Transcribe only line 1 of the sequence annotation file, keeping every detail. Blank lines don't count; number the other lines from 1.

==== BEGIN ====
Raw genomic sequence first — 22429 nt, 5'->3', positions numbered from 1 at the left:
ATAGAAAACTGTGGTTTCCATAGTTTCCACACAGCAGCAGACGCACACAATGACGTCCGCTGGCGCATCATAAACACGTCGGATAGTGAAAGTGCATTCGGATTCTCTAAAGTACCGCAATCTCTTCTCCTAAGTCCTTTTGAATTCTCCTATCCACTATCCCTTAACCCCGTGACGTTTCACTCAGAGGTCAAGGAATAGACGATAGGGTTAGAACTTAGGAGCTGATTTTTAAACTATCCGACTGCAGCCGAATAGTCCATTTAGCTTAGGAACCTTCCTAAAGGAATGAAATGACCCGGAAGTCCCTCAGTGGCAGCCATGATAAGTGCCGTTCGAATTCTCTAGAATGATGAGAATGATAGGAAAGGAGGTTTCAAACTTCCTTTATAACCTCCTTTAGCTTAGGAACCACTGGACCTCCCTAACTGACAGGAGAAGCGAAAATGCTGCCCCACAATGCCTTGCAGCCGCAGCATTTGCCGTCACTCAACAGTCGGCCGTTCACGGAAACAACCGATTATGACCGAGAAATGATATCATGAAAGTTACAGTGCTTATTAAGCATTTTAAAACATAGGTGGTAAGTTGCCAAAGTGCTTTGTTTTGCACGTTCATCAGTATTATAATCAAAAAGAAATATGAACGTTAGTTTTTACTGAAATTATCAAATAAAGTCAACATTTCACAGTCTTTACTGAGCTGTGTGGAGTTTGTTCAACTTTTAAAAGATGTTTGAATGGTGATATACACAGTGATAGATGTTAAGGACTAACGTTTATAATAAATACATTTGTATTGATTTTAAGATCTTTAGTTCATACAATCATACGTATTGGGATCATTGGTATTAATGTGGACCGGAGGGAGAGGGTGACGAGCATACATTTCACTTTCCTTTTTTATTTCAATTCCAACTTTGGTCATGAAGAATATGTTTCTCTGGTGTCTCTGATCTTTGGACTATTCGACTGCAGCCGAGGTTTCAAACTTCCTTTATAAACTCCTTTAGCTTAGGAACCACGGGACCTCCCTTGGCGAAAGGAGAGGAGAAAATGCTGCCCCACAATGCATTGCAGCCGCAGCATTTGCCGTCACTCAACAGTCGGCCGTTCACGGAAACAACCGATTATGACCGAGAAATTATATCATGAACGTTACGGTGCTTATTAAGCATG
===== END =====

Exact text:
Raw genomic sequence first — 22429 nt, 5'->3', positions numbered from 1 at the left: